6 Types of Retirement Plans: Differences and Overview

Employee Benefits, Family, Health Care, HR, Human Resources, Insurance, Retirement, Wellness, PTO, Health Care Cost

Financial wellness matters to employees. Unfortunately, however, a large portion of the workforce is not financially healthy. From an overload of debt to living paycheck to paycheck, individuals often struggle to maintain financial balance and make ends meet. When employees stress about finances, that stress doesn’t check itself at the office door when the employee arrives at work. Financial stress impacts an employee’s ability to do her job, which can lower productivity and eventually affect the bottom line.

Financial stress can harm mental and physical health. In the American Psychological Association’s 2019 Stress in America survey, 60% of respondents reported money as a significant stressor, which has been recorded at a similar level for the past few years. In a Bank of America Merrill Lynch report, 40% of employees said they spent three or more hours dealing with personal finances weekly, and 56% of employees revealed that they experience financial stress. Money management and financial stress are also cited as top reasons why many married couples file for divorce. These stats partly indicate why so many employees seek out employers that have a well-rounded benefits package with some type of retirement savings plan.  

by Chris Freitas

5 Benefits of Paid Parental Leave

Employee Benefits, Family, FMLA, Health Care, HR, Human Resources, Insurance, Wellness, Leave of Absence, PTO, Health Care Cost

Approximately 93% of fathers and 72% of mothers make up the U.S. workforce, according to the Bureau of Labor Statistics. Because many of the men and women who are not currently parents will be at some point, family-friendly benefits are essential to offer as part of an organization’s employee value proposition.

However, in 2018, only 17% of workers had access to paid family leave, leaving approximately  80% of American workers without paid family leave. Further, 93% of low-wage workers who are in the bottom quarter of wage earners have no access to paid family leave, and 94% of part-time workers have no access to paid family leave. Almost all of the 193 countries in the United Nations offer paid parental leave to its citizens; the United States is one of the rare exceptions. The United States is also the only country out of the 41 in the Organization for Economic Cooperation and Development (OECD) and the European Union that does not mandate some level of parental leave benefits for employees.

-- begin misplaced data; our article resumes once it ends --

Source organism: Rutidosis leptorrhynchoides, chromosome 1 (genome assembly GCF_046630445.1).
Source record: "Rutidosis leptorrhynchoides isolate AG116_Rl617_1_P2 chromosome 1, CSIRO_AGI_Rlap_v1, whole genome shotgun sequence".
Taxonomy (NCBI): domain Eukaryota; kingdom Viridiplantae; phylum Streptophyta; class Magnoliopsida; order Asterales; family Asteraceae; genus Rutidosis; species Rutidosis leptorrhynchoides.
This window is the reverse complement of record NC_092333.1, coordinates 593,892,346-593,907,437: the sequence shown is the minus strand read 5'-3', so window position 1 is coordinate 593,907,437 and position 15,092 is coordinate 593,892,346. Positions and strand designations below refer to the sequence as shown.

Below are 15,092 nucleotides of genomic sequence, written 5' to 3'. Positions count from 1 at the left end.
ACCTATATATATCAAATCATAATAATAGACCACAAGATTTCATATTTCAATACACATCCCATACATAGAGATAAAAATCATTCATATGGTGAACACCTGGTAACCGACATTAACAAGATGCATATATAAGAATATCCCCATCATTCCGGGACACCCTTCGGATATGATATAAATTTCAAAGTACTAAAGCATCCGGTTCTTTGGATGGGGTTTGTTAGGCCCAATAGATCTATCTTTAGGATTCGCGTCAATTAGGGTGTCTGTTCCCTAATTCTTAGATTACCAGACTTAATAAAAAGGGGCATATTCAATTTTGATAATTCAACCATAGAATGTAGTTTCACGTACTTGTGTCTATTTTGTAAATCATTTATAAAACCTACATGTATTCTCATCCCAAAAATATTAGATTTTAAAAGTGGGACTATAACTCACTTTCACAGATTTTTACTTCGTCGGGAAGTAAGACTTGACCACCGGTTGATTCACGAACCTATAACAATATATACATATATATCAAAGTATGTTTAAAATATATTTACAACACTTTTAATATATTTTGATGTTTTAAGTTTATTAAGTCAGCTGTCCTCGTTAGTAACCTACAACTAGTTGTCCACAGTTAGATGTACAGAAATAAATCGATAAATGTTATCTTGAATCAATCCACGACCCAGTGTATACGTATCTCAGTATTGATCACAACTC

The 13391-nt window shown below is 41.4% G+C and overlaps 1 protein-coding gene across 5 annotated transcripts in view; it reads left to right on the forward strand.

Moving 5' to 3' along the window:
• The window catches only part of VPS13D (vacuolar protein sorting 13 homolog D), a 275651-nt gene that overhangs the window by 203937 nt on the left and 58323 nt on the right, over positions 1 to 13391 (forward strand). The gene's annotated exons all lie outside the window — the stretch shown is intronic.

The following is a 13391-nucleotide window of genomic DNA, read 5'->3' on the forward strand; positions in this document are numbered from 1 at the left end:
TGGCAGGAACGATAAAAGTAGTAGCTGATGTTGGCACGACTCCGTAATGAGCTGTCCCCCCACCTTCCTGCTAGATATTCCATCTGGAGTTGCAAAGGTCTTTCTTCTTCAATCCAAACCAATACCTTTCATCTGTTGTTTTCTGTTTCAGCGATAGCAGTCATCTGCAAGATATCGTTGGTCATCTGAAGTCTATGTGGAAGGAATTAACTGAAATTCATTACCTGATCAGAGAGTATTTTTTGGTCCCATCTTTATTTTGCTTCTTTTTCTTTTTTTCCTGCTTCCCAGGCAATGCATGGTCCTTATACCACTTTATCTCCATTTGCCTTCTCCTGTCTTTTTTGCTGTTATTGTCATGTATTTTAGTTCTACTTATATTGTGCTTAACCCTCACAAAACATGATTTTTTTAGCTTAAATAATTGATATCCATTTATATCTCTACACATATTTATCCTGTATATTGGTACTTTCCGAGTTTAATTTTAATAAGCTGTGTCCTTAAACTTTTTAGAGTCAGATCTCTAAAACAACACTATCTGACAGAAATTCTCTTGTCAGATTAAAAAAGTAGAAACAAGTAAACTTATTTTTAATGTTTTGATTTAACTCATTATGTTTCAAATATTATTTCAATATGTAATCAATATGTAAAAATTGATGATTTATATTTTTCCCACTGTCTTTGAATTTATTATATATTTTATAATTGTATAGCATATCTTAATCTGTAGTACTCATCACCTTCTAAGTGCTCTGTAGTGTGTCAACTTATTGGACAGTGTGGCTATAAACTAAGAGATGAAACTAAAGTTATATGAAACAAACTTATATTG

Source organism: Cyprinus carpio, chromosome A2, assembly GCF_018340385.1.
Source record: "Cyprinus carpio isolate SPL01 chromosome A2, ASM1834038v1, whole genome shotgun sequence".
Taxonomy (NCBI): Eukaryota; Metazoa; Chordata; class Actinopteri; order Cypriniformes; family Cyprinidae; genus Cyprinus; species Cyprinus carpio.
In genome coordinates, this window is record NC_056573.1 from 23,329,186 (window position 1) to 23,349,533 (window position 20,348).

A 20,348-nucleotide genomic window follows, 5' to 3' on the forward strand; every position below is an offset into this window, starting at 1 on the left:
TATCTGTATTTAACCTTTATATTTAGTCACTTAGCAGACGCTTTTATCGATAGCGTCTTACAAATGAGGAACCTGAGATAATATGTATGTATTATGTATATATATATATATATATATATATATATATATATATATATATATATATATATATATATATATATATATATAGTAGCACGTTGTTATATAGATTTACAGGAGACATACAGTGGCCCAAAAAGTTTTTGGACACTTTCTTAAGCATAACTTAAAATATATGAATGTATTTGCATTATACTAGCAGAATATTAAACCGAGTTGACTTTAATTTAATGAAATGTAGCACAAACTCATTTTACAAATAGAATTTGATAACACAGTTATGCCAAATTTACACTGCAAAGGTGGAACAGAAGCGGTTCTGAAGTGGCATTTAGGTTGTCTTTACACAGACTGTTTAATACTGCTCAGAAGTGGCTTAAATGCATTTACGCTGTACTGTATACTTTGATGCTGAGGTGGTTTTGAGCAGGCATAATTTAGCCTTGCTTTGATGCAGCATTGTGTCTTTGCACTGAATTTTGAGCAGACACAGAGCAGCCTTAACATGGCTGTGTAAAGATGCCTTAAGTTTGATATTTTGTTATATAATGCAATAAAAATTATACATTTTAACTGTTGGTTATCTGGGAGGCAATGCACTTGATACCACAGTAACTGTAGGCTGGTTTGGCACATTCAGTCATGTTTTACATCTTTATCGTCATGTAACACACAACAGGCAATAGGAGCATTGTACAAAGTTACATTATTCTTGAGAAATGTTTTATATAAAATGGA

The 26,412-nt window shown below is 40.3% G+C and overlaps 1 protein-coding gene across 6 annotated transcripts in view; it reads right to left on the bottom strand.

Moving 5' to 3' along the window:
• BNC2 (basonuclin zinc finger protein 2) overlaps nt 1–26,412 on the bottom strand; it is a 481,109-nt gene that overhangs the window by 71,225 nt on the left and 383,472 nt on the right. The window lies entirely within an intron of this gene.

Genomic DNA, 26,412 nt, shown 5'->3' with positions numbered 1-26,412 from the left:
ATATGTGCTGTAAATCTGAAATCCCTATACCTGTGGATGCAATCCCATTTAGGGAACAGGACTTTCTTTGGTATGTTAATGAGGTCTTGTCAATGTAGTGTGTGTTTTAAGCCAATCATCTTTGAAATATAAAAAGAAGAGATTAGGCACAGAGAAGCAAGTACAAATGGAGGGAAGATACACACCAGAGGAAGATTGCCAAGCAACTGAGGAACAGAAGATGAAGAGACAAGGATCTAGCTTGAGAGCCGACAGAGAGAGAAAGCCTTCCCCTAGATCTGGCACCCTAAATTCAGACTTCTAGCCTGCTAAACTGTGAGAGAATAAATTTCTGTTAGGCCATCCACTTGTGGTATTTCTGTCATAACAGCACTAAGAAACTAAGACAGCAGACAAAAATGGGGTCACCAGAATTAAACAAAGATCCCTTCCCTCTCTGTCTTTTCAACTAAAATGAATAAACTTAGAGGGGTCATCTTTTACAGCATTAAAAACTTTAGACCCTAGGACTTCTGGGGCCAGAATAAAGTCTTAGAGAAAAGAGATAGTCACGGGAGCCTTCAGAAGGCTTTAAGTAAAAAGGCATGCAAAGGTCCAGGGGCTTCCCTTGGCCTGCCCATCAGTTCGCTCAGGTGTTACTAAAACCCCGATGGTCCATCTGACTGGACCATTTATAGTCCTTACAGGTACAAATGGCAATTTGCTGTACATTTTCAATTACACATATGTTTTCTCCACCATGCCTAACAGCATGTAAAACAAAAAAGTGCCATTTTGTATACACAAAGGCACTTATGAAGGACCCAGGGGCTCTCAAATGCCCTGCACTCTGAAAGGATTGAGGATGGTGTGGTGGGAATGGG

by Chris Freitas

Designing a Time Off Program to Keep Up With the Times

Employee Benefits, Health Care, HR, Human Resources, Insurance, PTO, Health Care Cost

The workforce of the U.S. is more diverse than ever before. For that reason, it’s necessary that employers design a time off program that caters to the cultural and demographic diversity of their employees. Otherwise, retention, job satisfaction, and work productivity could take a hit. 

As a result of this cultural and demographic diversity, time away from work is one of the hot benefits topics for the HR world. It’s no secret that millennials entering the workforce believe that flexibility and time off are important factors when considering a job opportunity and employer. But it’s not just millennials who are seeking time off throughout the year: The baby boomer, Gen X, and Gen Y populations are also seeking a better work-life balance. These earlier generations may want time off to spend with children or grandchildren, and — like millennials — simply to enjoy life. As a result, organizations are looking at their time-off policies to find ways to meet the requests of their employees.

Religious diversity also prompts conversations about time-off policies. Employees are speaking up and requesting time off to practice their religious beliefs and observe their holidays. Though many organizations still offer the same standard eight to 10 holidays off throughout the year, some organizations are looking at ways to offer floating holidays or to allow employees to trade in holidays. These options allow employees to take time off for holidays of their choice.  

Per SHRM, statistics show that employees are remaining in jobs for only 18 to 36 months instead of the historically standard three to five years. Employees don’t like the idea of starting with a limited number of days off and not acquiring more until they meet a particular milestone, which is often three to five years in many organizations.

by Chris Freitas


Human Resources, PTO

Question: Should we include holidays, PTO, vacation, or other leave taken during the workweek in calculating overtime premium pay under FLSA rules?

by Chris Freitas